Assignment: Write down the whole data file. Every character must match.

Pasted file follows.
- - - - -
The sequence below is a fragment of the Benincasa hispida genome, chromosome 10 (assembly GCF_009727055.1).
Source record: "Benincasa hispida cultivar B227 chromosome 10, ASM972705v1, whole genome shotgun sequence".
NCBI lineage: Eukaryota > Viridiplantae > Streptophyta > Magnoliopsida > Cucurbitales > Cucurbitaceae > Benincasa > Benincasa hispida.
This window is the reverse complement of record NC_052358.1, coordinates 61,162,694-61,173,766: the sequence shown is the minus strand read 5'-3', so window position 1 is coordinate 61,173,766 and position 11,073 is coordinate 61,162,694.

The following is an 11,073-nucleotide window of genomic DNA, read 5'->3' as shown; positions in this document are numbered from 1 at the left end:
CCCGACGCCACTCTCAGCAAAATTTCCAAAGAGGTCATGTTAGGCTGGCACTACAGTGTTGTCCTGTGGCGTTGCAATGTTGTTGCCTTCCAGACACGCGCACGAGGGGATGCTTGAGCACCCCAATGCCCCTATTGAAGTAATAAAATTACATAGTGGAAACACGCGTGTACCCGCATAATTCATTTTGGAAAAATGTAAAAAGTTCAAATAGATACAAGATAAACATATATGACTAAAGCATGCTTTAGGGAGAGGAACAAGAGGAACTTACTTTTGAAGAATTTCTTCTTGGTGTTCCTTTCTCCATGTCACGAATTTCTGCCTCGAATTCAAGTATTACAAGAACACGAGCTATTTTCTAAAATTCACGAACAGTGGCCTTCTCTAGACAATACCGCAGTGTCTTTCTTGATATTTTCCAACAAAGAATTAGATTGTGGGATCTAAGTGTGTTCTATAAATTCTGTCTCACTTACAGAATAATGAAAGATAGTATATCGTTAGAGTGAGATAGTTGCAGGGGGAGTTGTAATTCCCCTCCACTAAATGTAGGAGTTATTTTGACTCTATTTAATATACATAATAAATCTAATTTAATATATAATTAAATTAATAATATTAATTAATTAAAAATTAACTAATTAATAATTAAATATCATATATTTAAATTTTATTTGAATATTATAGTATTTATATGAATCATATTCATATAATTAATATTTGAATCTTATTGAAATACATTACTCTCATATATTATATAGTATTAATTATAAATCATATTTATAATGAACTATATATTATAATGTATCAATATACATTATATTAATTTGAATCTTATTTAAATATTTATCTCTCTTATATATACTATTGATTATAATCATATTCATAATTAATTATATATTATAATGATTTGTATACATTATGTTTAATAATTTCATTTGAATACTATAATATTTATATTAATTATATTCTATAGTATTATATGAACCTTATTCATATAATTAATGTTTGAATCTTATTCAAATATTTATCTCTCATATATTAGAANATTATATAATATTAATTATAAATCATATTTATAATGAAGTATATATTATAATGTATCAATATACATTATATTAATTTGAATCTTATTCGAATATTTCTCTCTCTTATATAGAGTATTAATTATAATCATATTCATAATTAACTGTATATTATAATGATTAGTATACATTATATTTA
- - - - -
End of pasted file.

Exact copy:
The sequence below is a fragment of the Benincasa hispida genome, chromosome 10 (assembly GCF_009727055.1).
Source record: "Benincasa hispida cultivar B227 chromosome 10, ASM972705v1, whole genome shotgun sequence".
NCBI lineage: Eukaryota > Viridiplantae > Streptophyta > Magnoliopsida > Cucurbitales > Cucurbitaceae > Benincasa > Benincasa hispida.
This window is the reverse complement of record NC_052358.1, coordinates 61,162,694-61,173,766: the sequence shown is the minus strand read 5'-3', so window position 1 is coordinate 61,173,766 and position 11,073 is coordinate 61,162,694.

The following is an 11,073-nucleotide window of genomic DNA, read 5'->3' as shown; positions in this document are numbered from 1 at the left end:
CCCGACGCCACTCTCAGCAAAATTTCCAAAGAGGTCATGTTAGGCTGGCACTACAGTGTTGTCCTGTGGCGTTGCAATGTTGTTGCCTTCCAGACACGCGCACGAGGGGATGCTTGAGCACCCCAATGCCCCTATTGAAGTAATAAAATTACATAGTGGAAACACGCGTGTACCCGCATAATTCATTTTGGAAAAATGTAAAAAGTTCAAATAGATACAAGATAAACATATATGACTAAAGCATGCTTTAGGGAGAGGAACAAGAGGAACTTACTTTTGAAGAATTTCTTCTTGGTGTTCCTTTCTCCATGTCACGAATTTCTGCCTCGAATTCAAGTATTACAAGAACACGAGCTATTTTCTAAAATTCACGAACAGTGGCCTTCTCTAGACAATACCGCAGTGTCTTTCTTGATATTTTCCAACAAAGAATTAGATTGTGGGATCTAAGTGTGTTCTATAAATTCTGTCTCACTTACAGAATAATGAAAGATAGTATATCGTTAGAGTGAGATAGTTGCAGGGGGAGTTGTAATTCCCCTCCACTAAATGTAGGAGTTATTTTGACTCTATTTAATATACATAATAAATCTAATTTAATATATAATTAAATTAATAATATTAATTAATTAAAAATTAACTAATTAATAATTAAATATCATATATTTAAATTTTATTTGAATATTATAGTATTTATATGAATCATATTCATATAATTAATATTTGAATCTTATTGAAATACATTACTCTCATATATTATATAGTATTAATTATAAATCATATTTATAATGAACTATATATTATAATGTATCAATATACATTATATTAATTTGAATCTTATTTAAATATTTATCTCTCTTATATATACTATTGATTATAATCATATTCATAATTAATTATATATTATAATGATTTGTATACATTATGTTTAATAATTTCATTTGAATACTATAATATTTATATTAATTATATTCTATAGTATTATATGAACCTTATTCATATAATTAATGTTTGAATCTTATTCAAATATTTATCTCTCATATATTAGAANATTATATAATATTAATTATAAATCATATTTATAATGAAGTATATATTATAATGTATCAATATACATTATATTAATTTGAATCTTATTCGAATATTTCTCTCTCTTATATAGAGTATTAATTATAATCATATTCATAATTAACTGTATATTATAATGATTAGTATACATTATATTTA